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The Fed’s Goal is Now Clearly to Inflate the Dollar

In the last week of August every year, the Federal Reserve Bank of Kansas City hosts a central bankers’ convention in Jackson Hole, Wyoming, near the Grand Teton mountain range. This year, due to the coronavirus pandemic, the meeting was held “virtually” via Zoom. In his keynote address last Thursday, Fed Chairman Jerome Powell clearly stated that the Fed’s primary goal for the foreseeable future will be to fight unemployment and let inflation run however high it will run. He even said the Fed will now allow inflation to overshoot their previous 2% target. This is in directly opposite of what the Fed faced 40 years ago, in 1980, when inflation was enemy #1. Fed chair Paul Volcker faced inflation, unemployment and interest rates ALL in the double-digits, providing the basis for gold’s initial run up to $850 in early 1980.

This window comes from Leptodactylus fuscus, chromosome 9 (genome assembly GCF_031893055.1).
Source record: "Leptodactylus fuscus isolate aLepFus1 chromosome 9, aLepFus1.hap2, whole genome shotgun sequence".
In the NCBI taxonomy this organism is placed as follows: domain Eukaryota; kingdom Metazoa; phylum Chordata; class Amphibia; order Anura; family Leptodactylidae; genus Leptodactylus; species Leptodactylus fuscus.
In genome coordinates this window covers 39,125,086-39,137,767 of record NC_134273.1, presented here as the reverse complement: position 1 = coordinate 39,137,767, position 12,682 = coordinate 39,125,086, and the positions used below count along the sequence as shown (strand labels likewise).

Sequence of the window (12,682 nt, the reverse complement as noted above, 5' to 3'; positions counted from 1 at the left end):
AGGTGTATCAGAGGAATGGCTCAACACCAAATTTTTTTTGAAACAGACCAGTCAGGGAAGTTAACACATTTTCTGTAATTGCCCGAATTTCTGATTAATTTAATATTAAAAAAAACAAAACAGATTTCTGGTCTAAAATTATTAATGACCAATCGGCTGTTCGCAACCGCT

With all these new trillions of dollars added to the financial system this year, the Fed will get their wish, as this new cash is virtually guaranteed to deliver the highest inflation since the early 1980s next year.

Another result of this new wave of unbacked “fiat” money is a suddenly weak U.S. dollar after years of a strong dollar (vs. the euro and other major currencies). The U.S. Dollar Index is now down over 10% in the last five months. After peaking at 102.8 in mid-March, the Dollar Index traded at 92.1 on Monday August 31, down 10.4%. If the dollar keeps falling, that will supercharge the rise of gold in dollar terms.


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